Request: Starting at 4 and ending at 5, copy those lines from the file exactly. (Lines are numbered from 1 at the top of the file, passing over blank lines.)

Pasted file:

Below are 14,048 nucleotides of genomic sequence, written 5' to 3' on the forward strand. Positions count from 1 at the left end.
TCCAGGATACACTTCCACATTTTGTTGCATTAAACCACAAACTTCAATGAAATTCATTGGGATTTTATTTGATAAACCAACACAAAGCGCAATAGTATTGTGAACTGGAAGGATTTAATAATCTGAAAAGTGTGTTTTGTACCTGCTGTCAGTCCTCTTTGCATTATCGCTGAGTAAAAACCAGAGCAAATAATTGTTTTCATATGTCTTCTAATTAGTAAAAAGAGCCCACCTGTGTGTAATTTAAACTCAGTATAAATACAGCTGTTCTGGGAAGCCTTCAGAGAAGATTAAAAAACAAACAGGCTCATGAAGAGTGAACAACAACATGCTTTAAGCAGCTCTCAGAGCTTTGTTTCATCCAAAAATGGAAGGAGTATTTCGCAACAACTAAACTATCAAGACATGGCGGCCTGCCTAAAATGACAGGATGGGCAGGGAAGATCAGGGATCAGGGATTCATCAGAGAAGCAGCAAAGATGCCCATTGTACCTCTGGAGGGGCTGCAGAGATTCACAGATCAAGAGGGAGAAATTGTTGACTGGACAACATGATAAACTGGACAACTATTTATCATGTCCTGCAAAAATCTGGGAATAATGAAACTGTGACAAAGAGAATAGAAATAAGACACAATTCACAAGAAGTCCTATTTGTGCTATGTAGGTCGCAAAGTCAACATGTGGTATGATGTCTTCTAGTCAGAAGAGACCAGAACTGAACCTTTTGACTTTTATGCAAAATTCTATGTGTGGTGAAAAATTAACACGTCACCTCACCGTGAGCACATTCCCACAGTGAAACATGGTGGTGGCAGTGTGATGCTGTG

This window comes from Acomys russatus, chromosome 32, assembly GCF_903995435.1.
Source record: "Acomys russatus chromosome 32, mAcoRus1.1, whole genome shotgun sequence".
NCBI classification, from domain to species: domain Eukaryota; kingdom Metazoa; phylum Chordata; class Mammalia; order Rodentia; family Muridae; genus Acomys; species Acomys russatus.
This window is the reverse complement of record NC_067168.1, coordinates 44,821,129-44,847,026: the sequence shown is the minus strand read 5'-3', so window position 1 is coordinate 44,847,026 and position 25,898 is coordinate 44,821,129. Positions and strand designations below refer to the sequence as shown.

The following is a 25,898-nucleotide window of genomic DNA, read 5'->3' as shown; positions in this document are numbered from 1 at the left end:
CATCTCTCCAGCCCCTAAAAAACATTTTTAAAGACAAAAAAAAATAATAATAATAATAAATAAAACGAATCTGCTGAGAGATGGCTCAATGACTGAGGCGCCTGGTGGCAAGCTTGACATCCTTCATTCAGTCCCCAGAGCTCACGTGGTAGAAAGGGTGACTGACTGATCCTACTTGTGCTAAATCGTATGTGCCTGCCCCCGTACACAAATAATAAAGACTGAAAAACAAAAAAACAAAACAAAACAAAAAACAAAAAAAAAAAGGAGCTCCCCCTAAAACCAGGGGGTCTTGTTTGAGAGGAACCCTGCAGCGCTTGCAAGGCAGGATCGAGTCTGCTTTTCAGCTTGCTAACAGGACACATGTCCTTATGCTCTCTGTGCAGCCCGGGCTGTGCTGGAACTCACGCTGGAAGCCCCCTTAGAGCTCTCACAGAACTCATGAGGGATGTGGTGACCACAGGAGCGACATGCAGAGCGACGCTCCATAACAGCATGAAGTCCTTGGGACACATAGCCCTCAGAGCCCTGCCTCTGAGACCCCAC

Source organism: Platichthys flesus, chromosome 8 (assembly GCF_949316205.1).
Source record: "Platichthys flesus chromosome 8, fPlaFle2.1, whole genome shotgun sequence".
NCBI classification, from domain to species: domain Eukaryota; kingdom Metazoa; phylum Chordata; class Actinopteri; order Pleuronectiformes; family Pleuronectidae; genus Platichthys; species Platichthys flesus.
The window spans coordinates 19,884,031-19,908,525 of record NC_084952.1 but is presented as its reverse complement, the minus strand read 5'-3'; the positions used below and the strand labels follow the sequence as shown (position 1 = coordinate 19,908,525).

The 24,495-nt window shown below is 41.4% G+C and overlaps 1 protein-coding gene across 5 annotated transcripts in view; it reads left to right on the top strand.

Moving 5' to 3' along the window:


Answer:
Source record: "Acomys russatus chromosome 32, mAcoRus1.1, whole genome shotgun sequence".
NCBI classification, from domain to species: domain Eukaryota; kingdom Metazoa; phylum Chordata; class Mammalia; order Rodentia; family Muridae; genus Acomys; species Acomys russatus.